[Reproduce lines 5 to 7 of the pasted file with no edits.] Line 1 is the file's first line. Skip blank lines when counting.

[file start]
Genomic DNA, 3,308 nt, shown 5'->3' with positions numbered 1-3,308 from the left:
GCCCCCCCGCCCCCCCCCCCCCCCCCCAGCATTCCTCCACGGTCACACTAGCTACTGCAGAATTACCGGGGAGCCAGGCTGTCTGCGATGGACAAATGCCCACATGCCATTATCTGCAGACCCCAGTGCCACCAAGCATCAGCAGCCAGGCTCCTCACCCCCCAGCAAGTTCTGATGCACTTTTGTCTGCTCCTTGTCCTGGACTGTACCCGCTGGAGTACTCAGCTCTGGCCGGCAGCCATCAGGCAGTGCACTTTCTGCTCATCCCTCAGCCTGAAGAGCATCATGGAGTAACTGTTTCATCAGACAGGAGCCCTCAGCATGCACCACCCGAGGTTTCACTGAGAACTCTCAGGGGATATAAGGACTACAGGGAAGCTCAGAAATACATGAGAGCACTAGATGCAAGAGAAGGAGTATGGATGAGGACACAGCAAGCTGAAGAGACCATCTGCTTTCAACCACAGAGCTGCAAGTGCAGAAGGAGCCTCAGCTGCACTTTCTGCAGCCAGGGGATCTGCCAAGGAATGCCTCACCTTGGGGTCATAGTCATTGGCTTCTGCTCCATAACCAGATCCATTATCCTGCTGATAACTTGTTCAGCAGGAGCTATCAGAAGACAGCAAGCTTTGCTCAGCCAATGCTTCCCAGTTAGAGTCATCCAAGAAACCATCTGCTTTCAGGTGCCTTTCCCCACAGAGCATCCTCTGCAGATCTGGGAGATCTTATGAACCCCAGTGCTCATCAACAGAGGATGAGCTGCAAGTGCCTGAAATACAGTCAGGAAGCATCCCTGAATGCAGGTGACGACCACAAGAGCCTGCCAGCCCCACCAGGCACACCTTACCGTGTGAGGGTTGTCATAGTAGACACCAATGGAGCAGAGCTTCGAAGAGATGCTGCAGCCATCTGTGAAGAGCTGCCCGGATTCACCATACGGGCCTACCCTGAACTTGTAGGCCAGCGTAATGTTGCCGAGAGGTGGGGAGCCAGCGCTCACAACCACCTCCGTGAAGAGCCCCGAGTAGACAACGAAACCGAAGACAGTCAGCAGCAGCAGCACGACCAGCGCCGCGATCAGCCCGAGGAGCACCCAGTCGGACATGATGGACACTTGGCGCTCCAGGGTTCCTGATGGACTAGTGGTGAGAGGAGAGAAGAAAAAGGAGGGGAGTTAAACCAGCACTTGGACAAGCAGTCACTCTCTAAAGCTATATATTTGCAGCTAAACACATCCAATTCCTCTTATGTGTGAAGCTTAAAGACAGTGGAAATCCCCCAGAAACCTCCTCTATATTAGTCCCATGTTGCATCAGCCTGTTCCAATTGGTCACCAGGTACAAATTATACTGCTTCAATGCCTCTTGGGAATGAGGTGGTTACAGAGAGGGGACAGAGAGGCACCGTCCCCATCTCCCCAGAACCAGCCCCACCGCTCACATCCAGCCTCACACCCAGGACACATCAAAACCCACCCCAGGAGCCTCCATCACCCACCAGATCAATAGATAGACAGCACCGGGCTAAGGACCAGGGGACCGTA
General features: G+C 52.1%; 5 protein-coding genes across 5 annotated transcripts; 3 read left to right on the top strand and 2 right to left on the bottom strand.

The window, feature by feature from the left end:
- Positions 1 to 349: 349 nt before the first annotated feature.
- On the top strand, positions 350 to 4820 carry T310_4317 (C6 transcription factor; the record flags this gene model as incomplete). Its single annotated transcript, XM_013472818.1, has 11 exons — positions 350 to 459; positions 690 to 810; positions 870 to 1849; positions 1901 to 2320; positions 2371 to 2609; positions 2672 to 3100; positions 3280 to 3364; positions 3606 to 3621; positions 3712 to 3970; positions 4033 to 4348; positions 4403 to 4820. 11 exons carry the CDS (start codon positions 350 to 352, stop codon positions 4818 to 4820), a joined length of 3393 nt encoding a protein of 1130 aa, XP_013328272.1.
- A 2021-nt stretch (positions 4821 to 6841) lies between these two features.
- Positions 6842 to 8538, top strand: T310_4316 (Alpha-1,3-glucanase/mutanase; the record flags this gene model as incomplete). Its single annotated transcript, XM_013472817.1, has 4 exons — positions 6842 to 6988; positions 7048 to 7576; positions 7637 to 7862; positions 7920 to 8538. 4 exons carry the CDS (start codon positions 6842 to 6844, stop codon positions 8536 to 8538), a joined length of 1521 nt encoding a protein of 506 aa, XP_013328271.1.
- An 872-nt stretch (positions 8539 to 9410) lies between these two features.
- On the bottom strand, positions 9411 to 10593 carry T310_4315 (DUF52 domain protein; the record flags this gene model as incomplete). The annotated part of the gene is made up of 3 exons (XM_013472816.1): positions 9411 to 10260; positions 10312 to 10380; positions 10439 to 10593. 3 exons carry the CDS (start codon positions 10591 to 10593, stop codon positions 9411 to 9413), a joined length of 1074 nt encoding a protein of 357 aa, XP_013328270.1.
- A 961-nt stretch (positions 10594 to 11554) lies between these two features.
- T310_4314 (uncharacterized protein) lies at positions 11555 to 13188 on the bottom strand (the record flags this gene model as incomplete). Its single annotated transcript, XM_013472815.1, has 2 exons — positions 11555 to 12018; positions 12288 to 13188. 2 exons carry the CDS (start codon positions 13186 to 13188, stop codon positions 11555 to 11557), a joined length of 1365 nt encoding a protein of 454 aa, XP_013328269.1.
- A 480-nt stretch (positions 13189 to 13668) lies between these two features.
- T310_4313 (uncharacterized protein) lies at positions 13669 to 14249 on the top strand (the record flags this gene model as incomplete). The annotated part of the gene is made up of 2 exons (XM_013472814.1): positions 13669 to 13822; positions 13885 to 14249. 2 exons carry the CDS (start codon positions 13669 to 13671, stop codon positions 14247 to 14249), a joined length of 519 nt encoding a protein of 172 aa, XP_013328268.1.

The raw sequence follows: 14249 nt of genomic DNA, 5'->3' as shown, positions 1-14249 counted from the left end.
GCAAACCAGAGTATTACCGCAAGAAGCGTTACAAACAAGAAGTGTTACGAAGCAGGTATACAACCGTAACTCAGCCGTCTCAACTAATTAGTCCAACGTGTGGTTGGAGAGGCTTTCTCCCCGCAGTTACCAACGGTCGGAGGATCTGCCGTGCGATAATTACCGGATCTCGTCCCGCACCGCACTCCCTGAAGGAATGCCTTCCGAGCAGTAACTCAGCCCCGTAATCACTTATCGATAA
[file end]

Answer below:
- Positions 1 to 349: 349 nt before the first annotated feature.
- On the top strand, positions 350 to 4820 carry T310_4317 (C6 transcription factor; the record flags this gene model as incomplete). Its single annotated transcript, XM_013472818.1, has 11 exons — positions 350 to 459; positions 690 to 810; positions 870 to 1849; positions 1901 to 2320; positions 2371 to 2609; positions 2672 to 3100; positions 3280 to 3364; positions 3606 to 3621; positions 3712 to 3970; positions 4033 to 4348; positions 4403 to 4820. 11 exons carry the CDS (start codon positions 350 to 352, stop codon positions 4818 to 4820), a joined length of 3393 nt encoding a protein of 1130 aa, XP_013328272.1.
- A 2021-nt stretch (positions 4821 to 6841) lies between these two features.